We’ve met a couple of resident gringos who have permanently defected to Baja. Herman, for example, is an old guy in Bahia de los Angeles who offered to help Whitney negotiate the purchase of a fish from the local fisherman on the beach. “Herman”, she says, “how much does a piece of flounder sell for?” “OK, let me find out”, he says. In English he yells, “HEY YOU GUYS, HOW MUCH FOR THAT FISH?” When in doubt, shout.
The van has been doing great until a few days ago when we were headed down a 36 mile, bad, bumpy, dusty road. Halfway out, we heard BAM!!, like a gunshot, under the car and thought we had a blowout. We got out and saw no flats, then looked underneath and saw lots of oil dripping down near the right rear wheel. We thought for sure we had blown the engine, but it turned out to be the rear shock absorber had exploded and broken into two pieces. When we had the car jacked up to look at it, it looked as the shock on the other side drained all of its oil! It was relatively good news compared to a blown engine. We abandoned our whale-watching trip that we were going out the road for, and limped back to town in first gear. There is major sproinginess without shocks, especially with the engine in the back, but we made it back without incident.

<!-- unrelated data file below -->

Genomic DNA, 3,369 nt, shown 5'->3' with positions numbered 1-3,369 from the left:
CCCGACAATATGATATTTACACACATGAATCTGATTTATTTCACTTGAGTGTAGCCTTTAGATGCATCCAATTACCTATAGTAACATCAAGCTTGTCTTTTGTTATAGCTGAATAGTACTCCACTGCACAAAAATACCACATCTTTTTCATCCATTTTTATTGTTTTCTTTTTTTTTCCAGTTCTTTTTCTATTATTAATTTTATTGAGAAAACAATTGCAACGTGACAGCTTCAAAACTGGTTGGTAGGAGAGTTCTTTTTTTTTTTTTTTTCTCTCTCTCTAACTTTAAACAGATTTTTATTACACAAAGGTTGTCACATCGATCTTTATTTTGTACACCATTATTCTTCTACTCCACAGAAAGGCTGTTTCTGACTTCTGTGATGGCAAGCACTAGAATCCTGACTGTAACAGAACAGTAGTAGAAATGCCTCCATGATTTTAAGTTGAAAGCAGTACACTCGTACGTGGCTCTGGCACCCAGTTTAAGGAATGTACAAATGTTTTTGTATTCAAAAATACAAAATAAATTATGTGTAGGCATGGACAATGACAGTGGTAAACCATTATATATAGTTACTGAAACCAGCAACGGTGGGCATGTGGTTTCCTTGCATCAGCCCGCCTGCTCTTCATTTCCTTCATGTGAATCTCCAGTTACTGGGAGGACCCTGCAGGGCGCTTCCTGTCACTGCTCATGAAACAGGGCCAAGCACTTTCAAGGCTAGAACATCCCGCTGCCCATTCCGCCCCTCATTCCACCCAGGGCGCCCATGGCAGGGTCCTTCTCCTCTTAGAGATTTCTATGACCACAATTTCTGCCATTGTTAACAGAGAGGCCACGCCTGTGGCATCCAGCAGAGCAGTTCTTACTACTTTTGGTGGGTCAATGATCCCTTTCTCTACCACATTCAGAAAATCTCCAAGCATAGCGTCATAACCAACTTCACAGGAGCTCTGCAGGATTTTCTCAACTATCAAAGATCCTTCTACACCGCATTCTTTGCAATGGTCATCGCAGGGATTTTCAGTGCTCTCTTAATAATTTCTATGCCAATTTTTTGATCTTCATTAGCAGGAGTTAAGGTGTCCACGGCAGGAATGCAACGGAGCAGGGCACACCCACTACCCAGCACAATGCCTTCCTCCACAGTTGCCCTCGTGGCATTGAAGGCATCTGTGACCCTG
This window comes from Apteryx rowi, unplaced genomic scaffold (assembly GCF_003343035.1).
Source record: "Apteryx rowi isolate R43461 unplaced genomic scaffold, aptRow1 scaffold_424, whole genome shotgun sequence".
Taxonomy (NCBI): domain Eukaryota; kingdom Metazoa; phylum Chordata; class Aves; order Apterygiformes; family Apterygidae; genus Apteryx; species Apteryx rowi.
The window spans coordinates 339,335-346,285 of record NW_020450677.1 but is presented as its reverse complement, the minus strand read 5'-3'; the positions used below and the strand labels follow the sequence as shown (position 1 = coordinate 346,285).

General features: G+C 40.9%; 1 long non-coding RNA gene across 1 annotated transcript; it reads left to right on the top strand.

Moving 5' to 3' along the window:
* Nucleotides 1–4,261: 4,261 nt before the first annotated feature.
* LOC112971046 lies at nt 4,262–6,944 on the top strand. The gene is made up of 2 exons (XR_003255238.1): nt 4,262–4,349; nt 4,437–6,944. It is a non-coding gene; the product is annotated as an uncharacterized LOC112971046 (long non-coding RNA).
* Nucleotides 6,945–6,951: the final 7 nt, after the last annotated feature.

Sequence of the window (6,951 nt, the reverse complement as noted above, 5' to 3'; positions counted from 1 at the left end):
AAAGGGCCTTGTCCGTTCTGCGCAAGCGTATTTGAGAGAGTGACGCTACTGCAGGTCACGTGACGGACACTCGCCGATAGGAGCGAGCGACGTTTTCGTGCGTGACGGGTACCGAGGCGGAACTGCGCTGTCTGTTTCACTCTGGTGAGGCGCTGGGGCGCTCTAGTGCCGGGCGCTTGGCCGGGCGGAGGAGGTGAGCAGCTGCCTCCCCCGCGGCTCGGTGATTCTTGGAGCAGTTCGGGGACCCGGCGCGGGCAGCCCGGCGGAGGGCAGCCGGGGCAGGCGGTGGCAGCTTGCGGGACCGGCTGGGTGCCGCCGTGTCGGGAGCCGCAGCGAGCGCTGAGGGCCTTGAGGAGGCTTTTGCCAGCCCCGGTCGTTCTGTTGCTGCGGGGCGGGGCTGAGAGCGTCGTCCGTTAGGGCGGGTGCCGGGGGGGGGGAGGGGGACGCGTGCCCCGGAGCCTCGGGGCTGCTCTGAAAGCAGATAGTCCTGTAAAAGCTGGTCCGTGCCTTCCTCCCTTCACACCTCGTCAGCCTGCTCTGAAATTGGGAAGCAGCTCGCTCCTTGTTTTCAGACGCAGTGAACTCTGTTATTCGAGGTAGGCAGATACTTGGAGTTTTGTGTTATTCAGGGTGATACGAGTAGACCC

We had to go to the next town to get shocks, and after mucho problemas, we waited 2-1/2 days to get some shocks delivered from Tijuana. Whitney got lots of opportunity to practice her Spanish, which is pretty good anyway. (Mine is pretty good, too; I speak like a native ... of Walnut Creek.) She did ask a guy at a restaurant if the pig was open (instead of the kitchen, cochino vs. cocina), but he wasn’t too offended.
We leave soon on a one week sea kayaking trip that we booked back home. We’ll report back on that later. We'd love to hear from you. (Just send the new message; be careful not to include the original because it's slow to retrieve on our computer.)